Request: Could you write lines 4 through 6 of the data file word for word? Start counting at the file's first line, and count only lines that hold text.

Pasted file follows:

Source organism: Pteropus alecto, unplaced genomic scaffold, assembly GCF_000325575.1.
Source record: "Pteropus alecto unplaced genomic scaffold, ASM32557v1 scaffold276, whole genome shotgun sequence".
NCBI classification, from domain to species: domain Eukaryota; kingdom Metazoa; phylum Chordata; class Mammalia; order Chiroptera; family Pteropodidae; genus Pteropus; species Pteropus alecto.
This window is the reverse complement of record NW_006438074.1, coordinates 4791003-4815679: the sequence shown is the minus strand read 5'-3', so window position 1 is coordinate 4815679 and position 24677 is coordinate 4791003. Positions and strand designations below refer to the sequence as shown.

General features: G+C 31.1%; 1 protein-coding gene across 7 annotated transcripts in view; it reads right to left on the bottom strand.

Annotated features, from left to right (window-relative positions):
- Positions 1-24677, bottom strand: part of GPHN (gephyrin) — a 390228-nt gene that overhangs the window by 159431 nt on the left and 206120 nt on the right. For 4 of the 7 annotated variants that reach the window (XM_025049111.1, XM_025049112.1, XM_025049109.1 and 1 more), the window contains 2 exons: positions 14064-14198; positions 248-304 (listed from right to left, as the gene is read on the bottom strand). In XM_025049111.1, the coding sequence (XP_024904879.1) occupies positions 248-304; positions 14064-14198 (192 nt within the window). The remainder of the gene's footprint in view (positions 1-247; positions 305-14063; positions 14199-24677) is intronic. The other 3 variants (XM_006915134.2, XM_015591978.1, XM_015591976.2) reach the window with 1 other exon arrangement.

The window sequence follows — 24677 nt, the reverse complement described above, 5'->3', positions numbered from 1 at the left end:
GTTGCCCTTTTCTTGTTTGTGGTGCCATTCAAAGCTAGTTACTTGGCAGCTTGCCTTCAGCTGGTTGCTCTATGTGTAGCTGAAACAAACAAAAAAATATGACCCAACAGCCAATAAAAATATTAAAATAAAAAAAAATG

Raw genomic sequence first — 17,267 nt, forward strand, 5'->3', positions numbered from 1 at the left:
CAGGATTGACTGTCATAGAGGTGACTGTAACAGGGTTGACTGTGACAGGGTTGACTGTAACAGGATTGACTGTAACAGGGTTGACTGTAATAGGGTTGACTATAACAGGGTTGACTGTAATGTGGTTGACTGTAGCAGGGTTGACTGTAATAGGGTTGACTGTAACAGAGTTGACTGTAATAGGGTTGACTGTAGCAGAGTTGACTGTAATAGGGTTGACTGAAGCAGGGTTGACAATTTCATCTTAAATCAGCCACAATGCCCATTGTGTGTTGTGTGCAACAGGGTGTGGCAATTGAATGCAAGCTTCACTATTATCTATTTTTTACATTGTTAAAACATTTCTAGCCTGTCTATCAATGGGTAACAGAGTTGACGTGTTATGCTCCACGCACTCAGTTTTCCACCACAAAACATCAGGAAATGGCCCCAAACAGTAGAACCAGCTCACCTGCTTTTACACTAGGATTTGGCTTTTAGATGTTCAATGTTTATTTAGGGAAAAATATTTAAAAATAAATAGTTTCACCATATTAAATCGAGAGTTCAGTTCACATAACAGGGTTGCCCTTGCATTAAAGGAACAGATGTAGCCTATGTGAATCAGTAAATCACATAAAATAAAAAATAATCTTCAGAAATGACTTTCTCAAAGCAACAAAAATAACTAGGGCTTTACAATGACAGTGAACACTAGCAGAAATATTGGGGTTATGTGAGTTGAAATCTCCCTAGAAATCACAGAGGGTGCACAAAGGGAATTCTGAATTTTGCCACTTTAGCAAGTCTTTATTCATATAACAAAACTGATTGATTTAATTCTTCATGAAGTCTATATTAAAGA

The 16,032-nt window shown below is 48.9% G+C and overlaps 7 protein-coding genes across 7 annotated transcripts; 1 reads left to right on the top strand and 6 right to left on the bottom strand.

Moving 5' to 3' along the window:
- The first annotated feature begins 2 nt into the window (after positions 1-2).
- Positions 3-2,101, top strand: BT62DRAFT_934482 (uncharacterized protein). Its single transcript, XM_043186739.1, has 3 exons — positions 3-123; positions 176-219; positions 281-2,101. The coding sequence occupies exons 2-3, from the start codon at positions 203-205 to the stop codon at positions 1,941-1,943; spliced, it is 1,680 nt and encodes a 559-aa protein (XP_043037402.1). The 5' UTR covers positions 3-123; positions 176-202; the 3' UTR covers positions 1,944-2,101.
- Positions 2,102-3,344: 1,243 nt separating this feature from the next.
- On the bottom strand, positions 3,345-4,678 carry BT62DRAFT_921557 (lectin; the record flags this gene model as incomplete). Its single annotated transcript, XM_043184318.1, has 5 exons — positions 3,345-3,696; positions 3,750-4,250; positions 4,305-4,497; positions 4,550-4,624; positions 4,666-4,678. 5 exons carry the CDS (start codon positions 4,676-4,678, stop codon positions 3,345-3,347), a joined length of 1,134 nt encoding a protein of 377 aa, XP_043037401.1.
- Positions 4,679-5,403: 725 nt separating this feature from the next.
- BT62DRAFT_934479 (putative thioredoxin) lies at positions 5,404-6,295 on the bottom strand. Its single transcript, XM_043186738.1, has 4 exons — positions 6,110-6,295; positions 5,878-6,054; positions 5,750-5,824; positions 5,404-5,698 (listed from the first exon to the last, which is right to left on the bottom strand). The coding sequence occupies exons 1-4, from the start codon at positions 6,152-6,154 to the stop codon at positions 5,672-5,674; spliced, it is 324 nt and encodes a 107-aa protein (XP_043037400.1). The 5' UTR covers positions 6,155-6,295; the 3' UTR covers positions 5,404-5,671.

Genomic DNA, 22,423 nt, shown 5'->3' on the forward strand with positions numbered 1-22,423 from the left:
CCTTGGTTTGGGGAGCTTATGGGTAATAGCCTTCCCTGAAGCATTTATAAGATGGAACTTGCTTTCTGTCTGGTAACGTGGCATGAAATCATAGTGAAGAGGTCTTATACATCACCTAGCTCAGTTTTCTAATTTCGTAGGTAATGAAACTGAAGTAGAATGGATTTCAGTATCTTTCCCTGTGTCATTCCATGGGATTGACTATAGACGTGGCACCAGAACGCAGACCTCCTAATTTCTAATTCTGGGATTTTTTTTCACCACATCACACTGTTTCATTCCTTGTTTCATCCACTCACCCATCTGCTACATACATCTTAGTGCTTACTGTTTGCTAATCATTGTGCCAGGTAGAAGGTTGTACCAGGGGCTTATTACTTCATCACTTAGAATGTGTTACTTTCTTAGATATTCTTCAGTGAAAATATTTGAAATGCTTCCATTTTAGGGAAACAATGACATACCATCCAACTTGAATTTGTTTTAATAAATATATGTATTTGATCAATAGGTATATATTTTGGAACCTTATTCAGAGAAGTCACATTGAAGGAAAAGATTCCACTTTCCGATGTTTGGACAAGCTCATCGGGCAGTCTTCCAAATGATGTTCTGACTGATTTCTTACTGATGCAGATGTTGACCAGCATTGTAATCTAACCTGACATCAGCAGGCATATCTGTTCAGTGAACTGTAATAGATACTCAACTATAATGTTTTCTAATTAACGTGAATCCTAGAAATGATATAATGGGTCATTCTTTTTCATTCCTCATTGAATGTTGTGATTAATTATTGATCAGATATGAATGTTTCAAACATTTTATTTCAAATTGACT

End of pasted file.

This window is the reverse complement of record NW_006438074.1, coordinates 4791003-4815679: the sequence shown is the minus strand read 5'-3', so window position 1 is coordinate 4815679 and position 24677 is coordinate 4791003. Positions and strand designations below refer to the sequence as shown.

General features: G+C 31.1%; 1 protein-coding gene across 7 annotated transcripts in view; it reads right to left on the bottom strand.

Annotated features, from left to right (window-relative positions):